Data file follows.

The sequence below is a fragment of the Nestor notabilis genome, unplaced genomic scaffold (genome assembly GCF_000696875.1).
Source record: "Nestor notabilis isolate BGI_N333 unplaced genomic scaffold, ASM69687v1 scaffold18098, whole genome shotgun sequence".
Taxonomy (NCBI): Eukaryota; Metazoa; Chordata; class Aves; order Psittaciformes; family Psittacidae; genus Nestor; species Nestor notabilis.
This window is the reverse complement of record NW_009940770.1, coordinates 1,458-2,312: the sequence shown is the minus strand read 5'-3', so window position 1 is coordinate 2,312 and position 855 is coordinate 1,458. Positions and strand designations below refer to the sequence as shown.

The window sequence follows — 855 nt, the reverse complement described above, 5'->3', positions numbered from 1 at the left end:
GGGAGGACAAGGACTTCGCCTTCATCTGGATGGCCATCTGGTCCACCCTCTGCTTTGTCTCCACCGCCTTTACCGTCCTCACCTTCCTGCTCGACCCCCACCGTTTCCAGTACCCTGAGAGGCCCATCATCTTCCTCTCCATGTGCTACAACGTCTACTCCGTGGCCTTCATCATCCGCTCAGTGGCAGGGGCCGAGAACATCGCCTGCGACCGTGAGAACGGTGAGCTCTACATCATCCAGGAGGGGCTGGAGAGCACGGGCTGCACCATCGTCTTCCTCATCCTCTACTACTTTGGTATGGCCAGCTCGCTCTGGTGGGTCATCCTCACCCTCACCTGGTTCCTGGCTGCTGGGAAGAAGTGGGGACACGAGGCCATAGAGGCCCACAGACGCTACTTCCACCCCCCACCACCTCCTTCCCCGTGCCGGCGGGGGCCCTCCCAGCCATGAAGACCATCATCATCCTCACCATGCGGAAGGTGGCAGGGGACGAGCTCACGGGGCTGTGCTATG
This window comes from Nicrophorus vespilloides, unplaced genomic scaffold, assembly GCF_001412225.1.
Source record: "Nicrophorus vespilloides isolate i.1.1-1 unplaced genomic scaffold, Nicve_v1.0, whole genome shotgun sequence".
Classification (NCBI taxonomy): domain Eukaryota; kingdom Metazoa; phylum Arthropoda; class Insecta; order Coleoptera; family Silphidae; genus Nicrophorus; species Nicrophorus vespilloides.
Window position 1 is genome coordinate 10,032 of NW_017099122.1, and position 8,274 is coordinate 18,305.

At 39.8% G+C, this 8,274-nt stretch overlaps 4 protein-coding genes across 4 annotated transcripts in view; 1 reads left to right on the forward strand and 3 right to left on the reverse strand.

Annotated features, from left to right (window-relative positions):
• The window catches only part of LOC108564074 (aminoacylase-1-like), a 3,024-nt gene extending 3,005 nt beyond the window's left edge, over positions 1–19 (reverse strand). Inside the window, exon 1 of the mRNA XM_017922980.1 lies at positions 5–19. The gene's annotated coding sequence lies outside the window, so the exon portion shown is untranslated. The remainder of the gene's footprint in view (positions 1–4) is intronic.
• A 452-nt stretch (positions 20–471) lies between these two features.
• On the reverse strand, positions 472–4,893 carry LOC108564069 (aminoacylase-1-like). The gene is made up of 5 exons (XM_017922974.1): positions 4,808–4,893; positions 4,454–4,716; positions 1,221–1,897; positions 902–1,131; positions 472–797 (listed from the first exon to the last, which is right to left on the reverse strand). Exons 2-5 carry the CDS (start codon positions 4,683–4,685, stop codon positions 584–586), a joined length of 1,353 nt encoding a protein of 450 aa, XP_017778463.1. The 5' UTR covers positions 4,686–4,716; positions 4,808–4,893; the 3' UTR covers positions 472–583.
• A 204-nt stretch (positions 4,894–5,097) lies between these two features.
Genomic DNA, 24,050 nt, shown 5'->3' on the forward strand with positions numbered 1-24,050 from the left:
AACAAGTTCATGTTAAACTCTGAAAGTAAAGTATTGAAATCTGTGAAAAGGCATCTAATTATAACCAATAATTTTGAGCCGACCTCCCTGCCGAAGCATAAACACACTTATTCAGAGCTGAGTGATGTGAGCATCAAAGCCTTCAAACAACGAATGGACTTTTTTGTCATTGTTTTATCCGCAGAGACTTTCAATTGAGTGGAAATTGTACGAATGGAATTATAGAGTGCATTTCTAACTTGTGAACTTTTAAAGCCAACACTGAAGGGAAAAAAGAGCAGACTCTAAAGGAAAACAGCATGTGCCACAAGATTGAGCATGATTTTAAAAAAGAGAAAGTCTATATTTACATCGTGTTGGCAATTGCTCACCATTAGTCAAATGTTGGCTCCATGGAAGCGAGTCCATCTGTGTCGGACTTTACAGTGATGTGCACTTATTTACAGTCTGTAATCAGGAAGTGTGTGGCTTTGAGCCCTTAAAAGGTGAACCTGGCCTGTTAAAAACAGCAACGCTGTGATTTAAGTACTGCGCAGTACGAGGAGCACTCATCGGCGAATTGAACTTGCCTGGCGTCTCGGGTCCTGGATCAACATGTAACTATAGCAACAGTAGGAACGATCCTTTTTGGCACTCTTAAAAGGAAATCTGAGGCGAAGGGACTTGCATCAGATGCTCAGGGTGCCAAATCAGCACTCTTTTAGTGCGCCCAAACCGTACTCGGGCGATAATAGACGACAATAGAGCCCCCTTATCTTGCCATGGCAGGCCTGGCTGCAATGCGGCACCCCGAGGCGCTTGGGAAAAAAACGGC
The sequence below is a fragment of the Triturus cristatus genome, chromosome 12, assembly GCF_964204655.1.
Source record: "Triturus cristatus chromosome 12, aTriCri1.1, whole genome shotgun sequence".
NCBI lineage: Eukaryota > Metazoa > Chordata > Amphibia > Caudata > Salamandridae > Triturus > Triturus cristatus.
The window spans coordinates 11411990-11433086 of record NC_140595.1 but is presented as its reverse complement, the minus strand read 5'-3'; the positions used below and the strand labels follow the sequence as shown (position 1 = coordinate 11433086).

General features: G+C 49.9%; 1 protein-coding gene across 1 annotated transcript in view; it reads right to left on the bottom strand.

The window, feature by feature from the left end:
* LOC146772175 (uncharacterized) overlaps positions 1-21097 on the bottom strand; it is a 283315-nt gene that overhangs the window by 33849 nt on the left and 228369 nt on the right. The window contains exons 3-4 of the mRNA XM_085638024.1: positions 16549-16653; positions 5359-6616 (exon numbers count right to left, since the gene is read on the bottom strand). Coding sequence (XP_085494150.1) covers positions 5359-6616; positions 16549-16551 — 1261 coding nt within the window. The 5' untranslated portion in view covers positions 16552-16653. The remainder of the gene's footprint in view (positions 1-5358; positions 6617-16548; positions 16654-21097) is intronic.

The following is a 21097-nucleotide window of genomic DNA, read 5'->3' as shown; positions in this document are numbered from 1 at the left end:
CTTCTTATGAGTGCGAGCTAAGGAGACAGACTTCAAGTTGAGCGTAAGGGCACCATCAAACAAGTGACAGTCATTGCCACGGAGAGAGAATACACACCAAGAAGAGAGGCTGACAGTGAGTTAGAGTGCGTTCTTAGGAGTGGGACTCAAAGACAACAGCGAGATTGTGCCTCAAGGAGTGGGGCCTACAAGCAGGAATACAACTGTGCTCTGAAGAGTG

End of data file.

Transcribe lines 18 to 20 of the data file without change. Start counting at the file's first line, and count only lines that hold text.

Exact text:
AACAAGTTCATGTTAAACTCTGAAAGTAAAGTATTGAAATCTGTGAAAAGGCATCTAATTATAACCAATAATTTTGAGCCGACCTCCCTGCCGAAGCATAAACACACTTATTCAGAGCTGAGTGATGTGAGCATCAAAGCCTTCAAACAACGAATGGACTTTTTTGTCATTGTTTTATCCGCAGAGACTTTCAATTGAGTGGAAATTGTACGAATGGAATTATAGAGTGCATTTCTAACTTGTGAACTTTTAAAGCCAACACTGAAGGGAAAAAAGAGCAGACTCTAAAGGAAAACAGCATGTGCCACAAGATTGAGCATGATTTTAAAAAAGAGAAAGTCTATATTTACATCGTGTTGGCAATTGCTCACCATTAGTCAAATGTTGGCTCCATGGAAGCGAGTCCATCTGTGTCGGACTTTACAGTGATGTGCACTTATTTACAGTCTGTAATCAGGAAGTGTGTGGCTTTGAGCCCTTAAAAGGTGAACCTGGCCTGTTAAAAACAGCAACGCTGTGATTTAAGTACTGCGCAGTACGAGGAGCACTCATCGGCGAATTGAACTTGCCTGGCGTCTCGGGTCCTGGATCAACATGTAACTATAGCAACAGTAGGAACGATCCTTTTTGGCACTCTTAAAAGGAAATCTGAGGCGAAGGGACTTGCATCAGATGCTCAGGGTGCCAAATCAGCACTCTTTTAGTGCGCCCAAACCGTACTCGGGCGATAATAGACGACAATAGAGCCCCCTTATCTTGCCATGGCAGGCCTGGCTGCAATGCGGCACCCCGAGGCGCTTGGGAAAAAAACGGC
The sequence below is a fragment of the Triturus cristatus genome, chromosome 12, assembly GCF_964204655.1.
Source record: "Triturus cristatus chromosome 12, aTriCri1.1, whole genome shotgun sequence".